For freedom of speech to have any meaning, others must be free to hear us. And we all deserve the same freedom to be heard.
If a tree falls in the forest, and is not heard, does it make a sound? Yes, if the forest is freely connected to the Internet, and if we’re all equally free to find the site where we can see, and hear that tree falling.
This has not been the case in the U.S. for more than a century. Ever since the creation of the "mass media," through the newspaper industry, your ability to be heard has depended entirely on your ability to get the attention of that mass media.
Those the mass media willfully ignored had enormous difficulties. Yes, this willful blindness spawned many mass movements over the century, but the media control of the flow of information — their ability to determine who would be heard, and to what degree — became controlling.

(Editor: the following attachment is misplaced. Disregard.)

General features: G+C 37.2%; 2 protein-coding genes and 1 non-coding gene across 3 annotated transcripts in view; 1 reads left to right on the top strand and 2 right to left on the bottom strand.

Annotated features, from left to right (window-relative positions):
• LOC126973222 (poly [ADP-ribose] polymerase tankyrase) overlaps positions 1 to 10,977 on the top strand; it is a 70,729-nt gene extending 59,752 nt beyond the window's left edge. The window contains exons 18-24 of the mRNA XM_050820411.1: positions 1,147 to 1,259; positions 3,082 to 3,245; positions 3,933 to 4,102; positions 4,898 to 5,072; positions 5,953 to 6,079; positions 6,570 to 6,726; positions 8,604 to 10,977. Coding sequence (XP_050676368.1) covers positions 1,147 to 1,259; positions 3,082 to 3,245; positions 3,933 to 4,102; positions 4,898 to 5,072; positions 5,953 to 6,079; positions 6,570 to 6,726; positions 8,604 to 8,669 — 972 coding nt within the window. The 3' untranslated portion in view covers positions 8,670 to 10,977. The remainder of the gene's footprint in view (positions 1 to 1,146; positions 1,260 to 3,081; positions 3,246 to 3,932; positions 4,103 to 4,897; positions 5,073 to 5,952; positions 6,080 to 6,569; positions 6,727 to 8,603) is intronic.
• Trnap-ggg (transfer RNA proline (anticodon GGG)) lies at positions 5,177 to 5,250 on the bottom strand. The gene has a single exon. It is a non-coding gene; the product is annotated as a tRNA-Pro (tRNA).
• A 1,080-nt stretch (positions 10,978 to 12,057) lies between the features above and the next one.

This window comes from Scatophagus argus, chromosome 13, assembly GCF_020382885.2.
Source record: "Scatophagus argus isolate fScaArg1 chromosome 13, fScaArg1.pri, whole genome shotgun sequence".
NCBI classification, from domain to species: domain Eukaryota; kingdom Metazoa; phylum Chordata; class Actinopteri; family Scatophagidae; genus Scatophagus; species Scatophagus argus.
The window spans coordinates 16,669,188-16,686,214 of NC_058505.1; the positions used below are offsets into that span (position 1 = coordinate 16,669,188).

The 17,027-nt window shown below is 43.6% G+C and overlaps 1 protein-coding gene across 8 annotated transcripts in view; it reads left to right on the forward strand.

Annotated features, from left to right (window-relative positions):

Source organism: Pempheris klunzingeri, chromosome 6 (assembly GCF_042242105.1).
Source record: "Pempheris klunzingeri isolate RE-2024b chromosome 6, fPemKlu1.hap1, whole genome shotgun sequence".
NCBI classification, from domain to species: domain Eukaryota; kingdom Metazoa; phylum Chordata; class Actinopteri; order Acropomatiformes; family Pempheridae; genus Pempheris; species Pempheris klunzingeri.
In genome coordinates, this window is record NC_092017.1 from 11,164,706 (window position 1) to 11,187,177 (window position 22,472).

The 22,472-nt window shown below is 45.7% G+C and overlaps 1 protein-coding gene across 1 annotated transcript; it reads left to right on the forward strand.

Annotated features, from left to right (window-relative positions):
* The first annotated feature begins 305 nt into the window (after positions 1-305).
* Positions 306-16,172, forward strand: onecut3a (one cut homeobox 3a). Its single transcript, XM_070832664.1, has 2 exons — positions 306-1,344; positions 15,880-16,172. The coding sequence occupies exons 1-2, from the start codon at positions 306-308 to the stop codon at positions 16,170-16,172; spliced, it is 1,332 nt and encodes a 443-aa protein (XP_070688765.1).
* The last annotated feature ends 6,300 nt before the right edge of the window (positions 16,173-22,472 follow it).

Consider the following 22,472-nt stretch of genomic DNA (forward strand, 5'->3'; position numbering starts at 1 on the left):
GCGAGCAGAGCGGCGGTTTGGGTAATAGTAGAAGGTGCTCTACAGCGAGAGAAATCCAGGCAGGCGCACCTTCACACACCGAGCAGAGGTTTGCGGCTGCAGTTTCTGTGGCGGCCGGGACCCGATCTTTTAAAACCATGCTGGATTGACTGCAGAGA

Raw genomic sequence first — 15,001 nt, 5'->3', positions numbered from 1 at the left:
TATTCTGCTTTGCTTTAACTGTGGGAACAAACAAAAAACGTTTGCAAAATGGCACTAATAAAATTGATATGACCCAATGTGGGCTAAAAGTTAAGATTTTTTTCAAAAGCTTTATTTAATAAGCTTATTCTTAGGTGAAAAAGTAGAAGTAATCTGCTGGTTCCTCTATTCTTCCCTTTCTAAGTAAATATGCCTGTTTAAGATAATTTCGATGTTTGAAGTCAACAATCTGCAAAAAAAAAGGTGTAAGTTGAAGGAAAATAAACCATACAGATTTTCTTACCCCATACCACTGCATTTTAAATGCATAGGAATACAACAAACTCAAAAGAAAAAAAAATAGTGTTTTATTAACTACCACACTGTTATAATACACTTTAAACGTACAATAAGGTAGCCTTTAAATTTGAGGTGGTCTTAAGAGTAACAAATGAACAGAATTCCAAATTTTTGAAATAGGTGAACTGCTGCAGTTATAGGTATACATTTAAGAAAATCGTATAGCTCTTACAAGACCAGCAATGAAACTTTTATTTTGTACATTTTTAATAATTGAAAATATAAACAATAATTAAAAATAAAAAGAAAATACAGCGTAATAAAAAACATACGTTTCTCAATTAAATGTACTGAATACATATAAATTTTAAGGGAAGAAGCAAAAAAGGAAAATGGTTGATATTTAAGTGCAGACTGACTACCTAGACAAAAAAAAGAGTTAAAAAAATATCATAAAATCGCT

Today, we assume this is the way it is.
But it’s not the way it has to be.
The Internet has changed the rules over the last decade, and we’ve
loved it. On the Internet, no one can tell you’re a dog is the old
saying. What it means is you don’t know, reading this, whether I work
for a major media institution, or by myself, in my dining room.
My freedom of speech is unlimited, because you are all free to hear me.
That is a new concept, and that is what is threatened in the net neutrality debate.
If the Bells and cable companies can favor one set of speakers over
another, because they paid an additional tariff to use "their" access
to "you," then those favored speakers are more free to be heard than
you are, or I am.
That is what is at issue here.
Free speech, freely heard.